Comment 1: During a coffee break I flicked on the television and The Weakest Link was on. The presenter – Anne Robinson – was going through her usual humiliation routine with the contestants and picked on a student. Turns out this student was doing a degree in something like ancient history. When asked what he planned to do after university, his response was, “…become a trainee manager, in an office or shop or something…” Whaaaattt? Have we just gone back to the 1950s and bred a load of organisation men?

Comment 2: This one might be a bit more controversial, depending on your political point of view. Three people commit suicide whilst detained at Guantanamo Bay, and the US deputy assistant secretary of state for public diplomacy calls it a “good PR move.” Whaaaattt? A PR stunt is throwing a custard pie at Bill Gates, or breaking into Buckingham Palace dressed as Batman. Killing yourself is more than a PR stunt.

What do these two comments have in common? They reflect a human habit from the Push era – passive reactions seasoned with a pinch of sticking your head in the sand.

Web 2.0 may be starting to disrupt Push models, but it is not yet replacing many of them. Instead, people appear to be heading in a different direction, seeking to minimise their interaction with the old establishment and spending more time in a separate reality inhabited by social worlds and games like MySpace, Second Life and World of Warcraft. I spotted a telling comment on an Amazon review of a computer game: “…at last I’ve found my calling in life”. What’s gone so wrong with real life that we are happier when immersed in alternate realities? For all we know, Mr No Dreams student is running a profitable nightclub in Second Life or is a Guild Master in World of Warcraft. Imagine if those talents, skills and passion were applied to real life? What’s stopping this from happening? The protectors of the Push era.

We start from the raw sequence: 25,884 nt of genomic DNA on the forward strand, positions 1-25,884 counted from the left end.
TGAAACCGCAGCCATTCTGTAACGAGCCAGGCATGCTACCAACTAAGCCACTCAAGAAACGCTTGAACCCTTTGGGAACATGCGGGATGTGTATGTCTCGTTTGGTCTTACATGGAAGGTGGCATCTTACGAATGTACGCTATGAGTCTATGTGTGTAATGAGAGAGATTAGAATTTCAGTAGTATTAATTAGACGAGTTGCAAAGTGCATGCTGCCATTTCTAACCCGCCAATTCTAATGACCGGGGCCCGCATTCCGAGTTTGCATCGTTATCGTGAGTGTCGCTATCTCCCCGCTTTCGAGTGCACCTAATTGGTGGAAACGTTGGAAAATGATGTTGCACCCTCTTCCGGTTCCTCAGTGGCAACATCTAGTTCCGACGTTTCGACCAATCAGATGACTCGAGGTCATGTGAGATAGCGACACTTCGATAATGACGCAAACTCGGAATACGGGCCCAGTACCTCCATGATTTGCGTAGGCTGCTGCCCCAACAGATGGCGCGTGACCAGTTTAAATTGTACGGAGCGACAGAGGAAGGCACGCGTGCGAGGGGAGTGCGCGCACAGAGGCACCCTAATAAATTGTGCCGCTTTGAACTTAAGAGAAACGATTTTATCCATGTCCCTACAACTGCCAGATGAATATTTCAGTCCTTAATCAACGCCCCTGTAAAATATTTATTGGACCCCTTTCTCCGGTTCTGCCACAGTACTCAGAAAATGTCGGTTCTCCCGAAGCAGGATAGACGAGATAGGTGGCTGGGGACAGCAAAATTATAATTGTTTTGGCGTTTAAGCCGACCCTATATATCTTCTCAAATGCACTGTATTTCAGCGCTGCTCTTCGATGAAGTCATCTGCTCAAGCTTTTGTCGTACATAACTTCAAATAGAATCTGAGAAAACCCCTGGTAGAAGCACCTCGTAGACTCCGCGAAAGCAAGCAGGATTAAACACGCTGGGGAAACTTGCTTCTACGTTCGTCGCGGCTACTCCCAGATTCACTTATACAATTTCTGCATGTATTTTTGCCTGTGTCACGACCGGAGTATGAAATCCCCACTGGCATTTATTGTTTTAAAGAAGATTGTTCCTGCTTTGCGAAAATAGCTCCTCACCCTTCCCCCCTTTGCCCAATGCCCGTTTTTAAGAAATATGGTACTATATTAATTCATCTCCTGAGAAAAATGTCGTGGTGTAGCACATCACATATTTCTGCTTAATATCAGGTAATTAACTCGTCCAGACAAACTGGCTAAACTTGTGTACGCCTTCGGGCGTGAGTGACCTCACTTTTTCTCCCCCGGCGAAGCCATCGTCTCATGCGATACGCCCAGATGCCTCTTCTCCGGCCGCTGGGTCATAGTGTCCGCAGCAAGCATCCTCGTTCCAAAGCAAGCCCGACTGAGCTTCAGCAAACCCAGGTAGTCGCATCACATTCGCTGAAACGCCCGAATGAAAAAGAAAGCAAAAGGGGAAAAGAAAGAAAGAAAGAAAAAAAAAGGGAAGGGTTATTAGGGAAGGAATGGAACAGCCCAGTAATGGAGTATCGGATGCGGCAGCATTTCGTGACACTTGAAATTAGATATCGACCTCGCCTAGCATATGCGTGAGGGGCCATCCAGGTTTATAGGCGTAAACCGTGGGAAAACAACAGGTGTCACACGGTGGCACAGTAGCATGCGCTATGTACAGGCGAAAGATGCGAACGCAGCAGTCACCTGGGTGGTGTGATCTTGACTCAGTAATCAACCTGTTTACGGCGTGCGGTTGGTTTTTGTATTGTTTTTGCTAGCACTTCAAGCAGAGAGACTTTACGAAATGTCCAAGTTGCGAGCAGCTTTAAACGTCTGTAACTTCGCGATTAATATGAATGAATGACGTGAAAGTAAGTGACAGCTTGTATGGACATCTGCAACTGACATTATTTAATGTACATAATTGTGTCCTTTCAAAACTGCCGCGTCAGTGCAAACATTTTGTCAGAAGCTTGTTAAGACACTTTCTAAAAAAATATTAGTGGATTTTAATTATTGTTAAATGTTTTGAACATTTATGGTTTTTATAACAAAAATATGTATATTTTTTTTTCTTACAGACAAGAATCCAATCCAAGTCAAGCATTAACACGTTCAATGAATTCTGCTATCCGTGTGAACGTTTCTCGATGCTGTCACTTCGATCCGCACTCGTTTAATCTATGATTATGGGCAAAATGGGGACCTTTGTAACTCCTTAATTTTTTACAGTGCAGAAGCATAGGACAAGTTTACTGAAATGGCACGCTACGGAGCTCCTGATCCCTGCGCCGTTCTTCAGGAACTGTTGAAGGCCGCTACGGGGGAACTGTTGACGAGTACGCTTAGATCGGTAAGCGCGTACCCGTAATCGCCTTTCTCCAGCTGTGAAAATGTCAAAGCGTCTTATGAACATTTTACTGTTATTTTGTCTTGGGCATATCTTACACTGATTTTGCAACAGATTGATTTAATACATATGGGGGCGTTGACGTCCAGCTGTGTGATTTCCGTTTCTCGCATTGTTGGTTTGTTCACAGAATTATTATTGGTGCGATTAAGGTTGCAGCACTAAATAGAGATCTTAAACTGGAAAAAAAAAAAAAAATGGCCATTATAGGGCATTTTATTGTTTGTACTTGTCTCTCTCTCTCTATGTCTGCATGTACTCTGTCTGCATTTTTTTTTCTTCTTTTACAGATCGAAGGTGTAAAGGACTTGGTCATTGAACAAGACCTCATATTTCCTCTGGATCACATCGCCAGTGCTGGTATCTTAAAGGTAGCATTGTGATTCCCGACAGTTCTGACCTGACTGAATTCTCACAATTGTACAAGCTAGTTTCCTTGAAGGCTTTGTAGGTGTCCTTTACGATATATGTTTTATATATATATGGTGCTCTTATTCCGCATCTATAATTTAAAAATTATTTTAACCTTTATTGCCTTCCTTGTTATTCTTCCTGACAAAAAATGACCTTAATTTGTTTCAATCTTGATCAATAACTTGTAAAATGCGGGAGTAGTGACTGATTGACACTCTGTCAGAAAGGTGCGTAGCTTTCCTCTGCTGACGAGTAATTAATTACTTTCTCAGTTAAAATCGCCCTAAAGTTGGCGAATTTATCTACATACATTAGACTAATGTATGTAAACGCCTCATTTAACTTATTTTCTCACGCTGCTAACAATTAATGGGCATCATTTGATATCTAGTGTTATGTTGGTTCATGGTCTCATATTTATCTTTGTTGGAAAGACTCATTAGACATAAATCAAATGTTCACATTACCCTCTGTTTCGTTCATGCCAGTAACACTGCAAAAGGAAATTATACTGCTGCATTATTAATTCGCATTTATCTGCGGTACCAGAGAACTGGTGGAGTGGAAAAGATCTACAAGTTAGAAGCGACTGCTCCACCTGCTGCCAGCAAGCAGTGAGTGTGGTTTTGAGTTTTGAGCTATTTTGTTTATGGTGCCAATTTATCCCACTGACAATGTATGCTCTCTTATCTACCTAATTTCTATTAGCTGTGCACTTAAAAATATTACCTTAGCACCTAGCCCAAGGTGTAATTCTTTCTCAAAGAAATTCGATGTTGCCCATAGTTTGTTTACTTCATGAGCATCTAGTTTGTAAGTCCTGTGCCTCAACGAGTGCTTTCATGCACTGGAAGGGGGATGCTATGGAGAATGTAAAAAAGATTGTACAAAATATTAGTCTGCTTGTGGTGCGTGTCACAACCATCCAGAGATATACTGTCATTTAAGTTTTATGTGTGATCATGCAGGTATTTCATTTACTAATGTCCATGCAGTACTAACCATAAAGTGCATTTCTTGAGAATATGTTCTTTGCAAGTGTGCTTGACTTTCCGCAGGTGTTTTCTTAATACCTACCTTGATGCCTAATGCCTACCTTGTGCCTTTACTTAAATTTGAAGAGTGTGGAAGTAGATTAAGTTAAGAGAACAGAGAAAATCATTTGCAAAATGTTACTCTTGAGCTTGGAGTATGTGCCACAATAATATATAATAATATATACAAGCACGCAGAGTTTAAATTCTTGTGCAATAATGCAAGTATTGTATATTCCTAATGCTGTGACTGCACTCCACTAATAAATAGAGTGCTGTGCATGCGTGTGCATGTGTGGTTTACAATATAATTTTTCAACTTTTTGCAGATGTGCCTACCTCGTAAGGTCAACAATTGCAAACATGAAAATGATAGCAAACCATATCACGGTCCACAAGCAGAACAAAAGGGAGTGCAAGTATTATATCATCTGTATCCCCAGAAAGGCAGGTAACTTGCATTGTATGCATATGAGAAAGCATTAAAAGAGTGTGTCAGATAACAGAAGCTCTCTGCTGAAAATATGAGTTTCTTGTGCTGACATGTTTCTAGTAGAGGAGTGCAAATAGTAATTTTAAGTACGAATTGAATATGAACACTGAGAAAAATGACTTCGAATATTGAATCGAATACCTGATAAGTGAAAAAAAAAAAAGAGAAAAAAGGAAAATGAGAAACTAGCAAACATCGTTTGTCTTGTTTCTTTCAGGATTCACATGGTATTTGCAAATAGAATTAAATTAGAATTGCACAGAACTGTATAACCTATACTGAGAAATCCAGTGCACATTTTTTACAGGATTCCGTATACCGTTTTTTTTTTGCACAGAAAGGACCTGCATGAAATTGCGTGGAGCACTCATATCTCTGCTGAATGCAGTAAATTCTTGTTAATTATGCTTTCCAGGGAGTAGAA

Bill Gates is fond of saying that we are only just beginning to tap into the potential of technology. He’s right but, to adjust Nicholas Carr’s favourite phrase, I.T. alone does not matter. The potential offered by digital trends can only be tapped when the workplace culture is in a position (and ready) to embrace it. Old habits are unlikely to change until a sufficient majority move from living a passive life to embracing an active one. But change they will, either by choice or force. And then modern life will become dominated by the Pull era.

I’m conscious this post is focused on Western civilisation but a) I’m in that particular melting pot and b) I think it’s the civilisation that will face the most disruption during the 21st Century and has the most to lose from trying to keep those old passive habits alive.


Flickr-SmokingAlone2Featured image: Smoking Alone… kindly shared on Flickr by Sergio Morchon


Behaviour, Blog, Digital Strategy, Featured